Tag Archives: let the great world spin

Doggone It

Rosecrans Baldwin, whose debut novel You Lost Me There comes out later this summer, has written a hilarious piece about the most commonplace clichĂ© you never knew existed: “Novelists can’t resist including a dog barking in the distance.” And, Baldwin reveals, “Having heard the dog’s call, it seemed like I couldn’t find a book without one,” citing examples from works as diverse as William Faulkner‘s Light in August (“She did not answer for a time. The fireflies drifted; somewhere a dog barked, mellow sad, faraway”), Henning Mankell‘s The Eye of the Leopard (“She begins to tell him. The curtain in the kitchen window flutters gently, and a dog barks in the distance”), Harper Lee‘s To Kill a Mockingbird (“Ripe chinaberries drummed on the roof when the wind stirred, and the darkness was desolate with the barking of distant dogs”), Colum McCann‘s Let the Great World Spin (“The street throbbed around me. Nobody’s fault but my own. The bark of a dog flew by”), and Roberto Bolano‘s 2666 (“The window looked out over the garden, which was still lit. A scent of flowers and wet grass drifted into the room. In the distance he heard a dog bark”).

What is going on? Are writers everywhere suffering from some unknown canine obsession? And are we going to find dog-bark-hunting in our future reading simply too irresistible? You bet we are! We plan to keep track of any we uncover and may share them with you at a later date; we would love it if you did the same. Is this the best new party game or what?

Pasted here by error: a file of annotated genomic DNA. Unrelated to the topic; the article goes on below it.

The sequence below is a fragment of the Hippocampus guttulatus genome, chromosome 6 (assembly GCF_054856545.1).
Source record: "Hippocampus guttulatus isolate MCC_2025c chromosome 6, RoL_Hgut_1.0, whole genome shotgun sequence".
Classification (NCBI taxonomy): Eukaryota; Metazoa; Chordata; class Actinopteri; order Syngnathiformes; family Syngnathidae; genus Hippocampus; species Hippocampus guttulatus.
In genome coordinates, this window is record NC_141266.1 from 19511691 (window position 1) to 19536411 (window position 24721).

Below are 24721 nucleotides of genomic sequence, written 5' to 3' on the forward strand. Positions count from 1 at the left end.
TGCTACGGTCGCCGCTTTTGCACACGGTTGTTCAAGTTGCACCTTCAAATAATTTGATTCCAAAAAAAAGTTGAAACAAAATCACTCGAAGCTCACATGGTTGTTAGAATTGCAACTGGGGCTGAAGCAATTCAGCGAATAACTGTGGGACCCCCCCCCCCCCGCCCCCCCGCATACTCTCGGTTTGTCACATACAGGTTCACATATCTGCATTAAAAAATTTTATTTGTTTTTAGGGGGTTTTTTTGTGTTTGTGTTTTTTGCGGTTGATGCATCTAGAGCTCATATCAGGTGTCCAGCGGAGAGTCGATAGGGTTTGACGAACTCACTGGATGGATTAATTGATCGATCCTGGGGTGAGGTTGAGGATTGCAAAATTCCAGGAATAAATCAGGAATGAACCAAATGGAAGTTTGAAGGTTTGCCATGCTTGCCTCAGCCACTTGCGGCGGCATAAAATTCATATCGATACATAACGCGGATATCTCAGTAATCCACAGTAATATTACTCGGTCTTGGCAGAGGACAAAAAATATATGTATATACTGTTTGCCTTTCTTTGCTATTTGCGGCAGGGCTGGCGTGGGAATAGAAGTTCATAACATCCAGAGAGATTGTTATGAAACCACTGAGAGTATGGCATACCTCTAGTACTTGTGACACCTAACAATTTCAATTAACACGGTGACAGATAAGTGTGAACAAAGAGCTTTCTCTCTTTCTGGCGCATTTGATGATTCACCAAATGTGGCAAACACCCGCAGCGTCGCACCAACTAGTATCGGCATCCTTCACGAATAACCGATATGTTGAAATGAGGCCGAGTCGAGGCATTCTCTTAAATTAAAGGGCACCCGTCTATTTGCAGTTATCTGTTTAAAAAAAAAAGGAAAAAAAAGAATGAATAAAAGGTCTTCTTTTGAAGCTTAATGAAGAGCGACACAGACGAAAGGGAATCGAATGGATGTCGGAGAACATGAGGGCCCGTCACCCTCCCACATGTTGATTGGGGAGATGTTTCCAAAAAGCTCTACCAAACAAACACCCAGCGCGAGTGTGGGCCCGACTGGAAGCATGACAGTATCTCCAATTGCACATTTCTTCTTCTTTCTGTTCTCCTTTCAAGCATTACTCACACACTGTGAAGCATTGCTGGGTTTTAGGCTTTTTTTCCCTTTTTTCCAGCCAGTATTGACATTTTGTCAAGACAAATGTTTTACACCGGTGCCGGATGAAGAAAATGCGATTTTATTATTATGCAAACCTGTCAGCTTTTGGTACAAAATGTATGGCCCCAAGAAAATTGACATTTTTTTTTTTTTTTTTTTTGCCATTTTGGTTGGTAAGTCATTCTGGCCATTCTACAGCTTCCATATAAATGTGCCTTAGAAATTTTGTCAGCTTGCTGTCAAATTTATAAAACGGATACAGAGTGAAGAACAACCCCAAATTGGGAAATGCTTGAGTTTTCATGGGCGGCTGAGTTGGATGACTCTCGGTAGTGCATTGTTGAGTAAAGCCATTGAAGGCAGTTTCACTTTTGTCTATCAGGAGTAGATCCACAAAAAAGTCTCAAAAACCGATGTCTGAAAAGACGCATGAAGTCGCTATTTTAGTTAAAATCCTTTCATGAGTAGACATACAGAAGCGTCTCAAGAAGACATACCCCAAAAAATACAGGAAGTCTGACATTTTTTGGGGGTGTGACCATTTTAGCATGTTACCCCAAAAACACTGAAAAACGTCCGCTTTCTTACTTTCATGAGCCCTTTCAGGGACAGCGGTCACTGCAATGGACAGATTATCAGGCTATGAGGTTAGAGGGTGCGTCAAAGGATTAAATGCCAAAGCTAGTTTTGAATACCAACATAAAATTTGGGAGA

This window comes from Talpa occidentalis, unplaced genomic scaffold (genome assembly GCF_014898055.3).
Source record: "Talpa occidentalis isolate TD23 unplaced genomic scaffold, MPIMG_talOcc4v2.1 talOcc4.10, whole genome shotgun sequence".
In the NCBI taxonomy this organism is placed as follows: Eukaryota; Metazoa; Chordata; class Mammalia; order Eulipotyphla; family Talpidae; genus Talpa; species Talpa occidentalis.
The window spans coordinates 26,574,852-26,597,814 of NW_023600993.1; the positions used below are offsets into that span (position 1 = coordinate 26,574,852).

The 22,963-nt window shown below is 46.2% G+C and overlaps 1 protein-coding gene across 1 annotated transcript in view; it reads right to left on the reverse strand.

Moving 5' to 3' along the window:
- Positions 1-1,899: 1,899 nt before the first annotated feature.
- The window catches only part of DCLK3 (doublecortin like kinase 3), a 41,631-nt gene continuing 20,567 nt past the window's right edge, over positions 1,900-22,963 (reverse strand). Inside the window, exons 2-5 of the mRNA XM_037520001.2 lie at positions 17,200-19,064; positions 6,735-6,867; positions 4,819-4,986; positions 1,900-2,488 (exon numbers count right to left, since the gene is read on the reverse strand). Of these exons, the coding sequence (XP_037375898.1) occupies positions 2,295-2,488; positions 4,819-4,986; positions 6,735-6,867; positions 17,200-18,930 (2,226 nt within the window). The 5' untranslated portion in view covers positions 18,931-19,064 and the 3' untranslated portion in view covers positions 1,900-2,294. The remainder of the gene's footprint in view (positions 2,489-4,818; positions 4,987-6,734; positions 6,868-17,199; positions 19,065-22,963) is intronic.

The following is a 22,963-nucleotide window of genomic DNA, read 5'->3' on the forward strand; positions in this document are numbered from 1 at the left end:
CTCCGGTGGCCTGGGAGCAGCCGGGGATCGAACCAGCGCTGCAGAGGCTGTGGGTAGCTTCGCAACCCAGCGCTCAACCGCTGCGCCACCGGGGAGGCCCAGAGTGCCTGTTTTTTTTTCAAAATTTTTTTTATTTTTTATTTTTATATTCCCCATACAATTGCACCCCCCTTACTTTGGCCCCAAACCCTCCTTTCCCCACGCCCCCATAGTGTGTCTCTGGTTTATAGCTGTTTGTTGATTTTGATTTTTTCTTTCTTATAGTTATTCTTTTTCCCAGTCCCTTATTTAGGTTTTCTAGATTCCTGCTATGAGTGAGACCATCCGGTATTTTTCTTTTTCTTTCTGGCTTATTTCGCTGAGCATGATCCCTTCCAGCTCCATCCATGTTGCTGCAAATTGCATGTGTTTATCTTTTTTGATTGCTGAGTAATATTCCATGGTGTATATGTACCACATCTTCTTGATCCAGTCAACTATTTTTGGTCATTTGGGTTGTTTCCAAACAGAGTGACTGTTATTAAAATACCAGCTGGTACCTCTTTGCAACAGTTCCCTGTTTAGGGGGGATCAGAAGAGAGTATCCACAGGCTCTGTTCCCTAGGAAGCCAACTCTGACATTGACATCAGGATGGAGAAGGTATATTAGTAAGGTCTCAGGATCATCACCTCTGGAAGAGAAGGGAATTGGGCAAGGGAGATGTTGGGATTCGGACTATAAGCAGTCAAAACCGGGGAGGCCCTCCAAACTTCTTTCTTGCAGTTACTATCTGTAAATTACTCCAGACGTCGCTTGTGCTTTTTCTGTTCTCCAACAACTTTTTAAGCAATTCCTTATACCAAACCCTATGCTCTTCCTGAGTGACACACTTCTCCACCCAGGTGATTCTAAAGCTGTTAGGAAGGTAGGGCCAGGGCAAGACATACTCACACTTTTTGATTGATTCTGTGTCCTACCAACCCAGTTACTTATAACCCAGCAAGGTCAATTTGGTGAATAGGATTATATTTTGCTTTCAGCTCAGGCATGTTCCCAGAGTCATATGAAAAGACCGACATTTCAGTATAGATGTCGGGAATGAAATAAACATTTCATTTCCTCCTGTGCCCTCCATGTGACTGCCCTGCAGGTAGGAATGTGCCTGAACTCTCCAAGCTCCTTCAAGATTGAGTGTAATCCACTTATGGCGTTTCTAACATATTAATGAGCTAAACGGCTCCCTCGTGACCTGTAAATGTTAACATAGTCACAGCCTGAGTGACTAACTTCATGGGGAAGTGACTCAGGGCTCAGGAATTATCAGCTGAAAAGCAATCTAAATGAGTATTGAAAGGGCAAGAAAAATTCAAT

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On Our Nightstand, June 1st-7th

Here’s what we’re reading this week at Diesel!

Anna in Brentwood
The Possessed
By Elif Batuman
Batuman’s funny, thoughtful journey through the world of Russian literature will make you want to (re)read Anna Karenina. It will not make you want to go to Uzbekistan.

John Peck in Oakland
American Vertigo
By Bernard-Henri Levy
Noted French thinker Bernard-Henri Levy travels through America in the footsteps of Tocqueville. Part travelogue, part essay, entirely engaging.

Kim in Malibu
The Routes of Man
By Ted Conover
A fascinating, readable, and humanistic account of how several key roads worldwide are changing and the impact this has on political, environmental, medical, and social concerns. The best piece of nonfiction I’ve read since Citizens!

Steffi in Oakland
Let the Great World Spin
By Colum McCann
Written in a series of diverse and compelling POVs, this National Book Award-winning novel presents very believable and intriguing characters tied together by a fascinating storyline.

Thomas in Brentwood
Just Kids
By Patti Smith
Rock icon Patti Smith’s memoir is written with the greatest abundance of love for the hustlers, poets, thieves, mystics, and transients in her life. And of course, for her Robert Maplethorpe, who embodied all of the above.

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